The crisis of immoral academics

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In Jean-Paul Sartre’s epistolary novel Nausea, the novel’s misanthropic protagonist Roquentin regards the existence around him in the French ville where he lives. Sitting under a chestnut tree, he becomes enraged at the “monstrous lumps of gross, absurd being” that surround him. “Filth!” he shouts. “What rotten filth!”

In a certain sense I identify with Roquentin. Well, kind of. I happen to find his (and Sartre’s) existentialist musings to be overwrought and exhausting. But I can certainly relate to Roquentin’s rage at the existence of what he perceives to be useless.

I’m perfectly sated with my own and other’s existence; instead my qualm is academic. In my past four years of study I have been privileged to come across many great thinkers, people who have legitimately added to the richness of human existence.

Like Galileo Galilei: it’s impossible not to feel a fierce gust of admiration as he defiantly tells Pope Paul V: “Holy writ is intended to tell men how to go to heaven, not how the heavens go.” Or Baruch Spinoza, who was socially ostracised, the price he willingly paid for his enlightened philosophy.

But for every Galileo or Spinoza I have come across some idiots. Well, to be fair, I use the word “idiots” out of frustration. These people aren’t idiots, of course. But they are short-sighted and impractical academic man-children.

For me, academia is a public service. It is an epistemological quest; it should be constructive, humane, and beneficial across the board. And yet, universities and institutes keep employing and entertaining scholars and ideas which are not only totally unrealistic and unattainable, but also plainly vindictive.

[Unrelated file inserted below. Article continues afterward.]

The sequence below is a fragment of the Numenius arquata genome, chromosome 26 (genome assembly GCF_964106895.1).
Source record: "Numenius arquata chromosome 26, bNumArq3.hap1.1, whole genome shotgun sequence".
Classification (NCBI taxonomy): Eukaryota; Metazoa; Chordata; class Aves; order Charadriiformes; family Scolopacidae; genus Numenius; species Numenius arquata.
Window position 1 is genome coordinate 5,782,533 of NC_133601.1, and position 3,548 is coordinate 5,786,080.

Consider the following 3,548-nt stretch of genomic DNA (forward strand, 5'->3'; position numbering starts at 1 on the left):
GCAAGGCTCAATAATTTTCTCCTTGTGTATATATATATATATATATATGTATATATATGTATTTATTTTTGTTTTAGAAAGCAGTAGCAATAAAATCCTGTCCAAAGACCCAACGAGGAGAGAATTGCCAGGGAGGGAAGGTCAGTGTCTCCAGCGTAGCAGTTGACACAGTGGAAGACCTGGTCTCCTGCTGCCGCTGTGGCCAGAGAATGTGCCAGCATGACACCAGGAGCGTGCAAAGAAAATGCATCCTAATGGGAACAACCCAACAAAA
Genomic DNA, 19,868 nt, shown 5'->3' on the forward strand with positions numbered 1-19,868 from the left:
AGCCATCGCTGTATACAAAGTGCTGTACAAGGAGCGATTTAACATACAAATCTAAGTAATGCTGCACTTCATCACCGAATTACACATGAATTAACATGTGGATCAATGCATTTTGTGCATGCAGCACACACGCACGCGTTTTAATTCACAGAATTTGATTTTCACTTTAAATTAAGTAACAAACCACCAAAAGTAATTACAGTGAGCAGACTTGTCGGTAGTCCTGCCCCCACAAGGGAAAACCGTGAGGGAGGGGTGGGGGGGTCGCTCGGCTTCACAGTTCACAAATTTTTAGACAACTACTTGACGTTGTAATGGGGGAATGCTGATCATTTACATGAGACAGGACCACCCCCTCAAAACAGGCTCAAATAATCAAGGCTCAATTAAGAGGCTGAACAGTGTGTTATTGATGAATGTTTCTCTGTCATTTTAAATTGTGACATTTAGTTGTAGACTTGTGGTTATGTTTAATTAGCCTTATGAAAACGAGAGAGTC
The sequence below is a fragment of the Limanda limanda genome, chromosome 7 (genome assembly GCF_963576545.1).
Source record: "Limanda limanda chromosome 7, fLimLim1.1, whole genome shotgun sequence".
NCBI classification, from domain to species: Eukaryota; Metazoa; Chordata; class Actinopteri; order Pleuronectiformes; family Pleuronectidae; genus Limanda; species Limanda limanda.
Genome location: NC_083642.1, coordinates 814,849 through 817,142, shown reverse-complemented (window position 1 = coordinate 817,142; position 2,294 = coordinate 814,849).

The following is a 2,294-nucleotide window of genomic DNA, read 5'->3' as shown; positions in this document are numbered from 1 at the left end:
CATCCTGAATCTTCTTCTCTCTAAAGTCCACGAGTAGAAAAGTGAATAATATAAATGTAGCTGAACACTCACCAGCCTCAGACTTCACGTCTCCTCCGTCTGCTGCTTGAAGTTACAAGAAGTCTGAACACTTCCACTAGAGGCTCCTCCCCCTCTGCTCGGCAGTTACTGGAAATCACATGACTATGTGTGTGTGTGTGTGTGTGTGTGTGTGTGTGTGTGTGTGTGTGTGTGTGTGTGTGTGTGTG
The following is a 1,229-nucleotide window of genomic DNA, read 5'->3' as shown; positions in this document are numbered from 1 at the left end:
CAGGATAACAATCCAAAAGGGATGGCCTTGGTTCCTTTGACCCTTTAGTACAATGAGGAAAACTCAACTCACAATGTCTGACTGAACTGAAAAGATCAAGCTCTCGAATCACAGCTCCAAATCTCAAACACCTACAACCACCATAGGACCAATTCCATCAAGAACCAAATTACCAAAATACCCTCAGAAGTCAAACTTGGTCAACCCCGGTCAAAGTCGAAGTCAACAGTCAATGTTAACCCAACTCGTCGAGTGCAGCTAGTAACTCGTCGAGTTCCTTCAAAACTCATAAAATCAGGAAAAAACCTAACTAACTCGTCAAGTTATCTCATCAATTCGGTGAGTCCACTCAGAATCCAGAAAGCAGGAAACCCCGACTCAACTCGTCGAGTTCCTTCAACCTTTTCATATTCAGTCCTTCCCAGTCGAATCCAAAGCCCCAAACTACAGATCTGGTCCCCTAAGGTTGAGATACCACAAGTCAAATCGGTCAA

Step up, Murray Rothbard. Rothbard is one of the most influential Libertarian thinkers of the 20th century. An economist of the Austrian school, he was a self-termed “anarcho-capitalist”.

Rothbard detested egalitarianism, and in his dream world even public goods – like schools and roads – should be funded at the behest of those who can afford it. I can just picture some wealthy baron nodding in concurrence while reading Rothbard’s effluence.

Ol’ Murray even had the bright idea in his book The Ethics of Liberty that parents shouldn’t be obligated to care for their children. Instead there should be a free market where unwanted children could be bought or sold. Oh, and did you know that racial and gender equality upset the natural order of things? Hoo-whee! Come for the child abuse, stay for the social Darwinism. The eminent academic Noam Chomsky once quipped that Rothbard’s vision is a "world so full of hate that no human being would want to live in it".

You might be wondering: Who is this man? Is he some hobo? Did he write these things on toilet paper and leave them in bus station waiting rooms? No. He was a tenured university professor. He was a joke among other academics and his writing was, at best, meretricious.

Now I ask myself what the point was of gainfully employing this man. What did he add to the complex conversation that is the field of economics? The short answer is: nothing; his wrongness wasn’t even net positive. And worse, he wrote all his free market, Ayn Randian nonsense from the comfort of his bourgeois existence. I doubt ol’ Murray would be so keen for a winner-takes-all society if he was a single mother or a blue-collar worker.

In the end, academia needs to purge itself of academics like these. It should be adding to our lives, improving it, not injecting hateful and unrealistic tripe into the already raging maelstrom. We don’t need people like Rothbard in a world of limited intellectual real estate.

Try as I might, however, people like Rothbard still exist. So I sit under my chestnut tree like Roquentin and watch all the useless and asinine bloviating and blustering.

“Filth!” I shout. “What rotten filth!”



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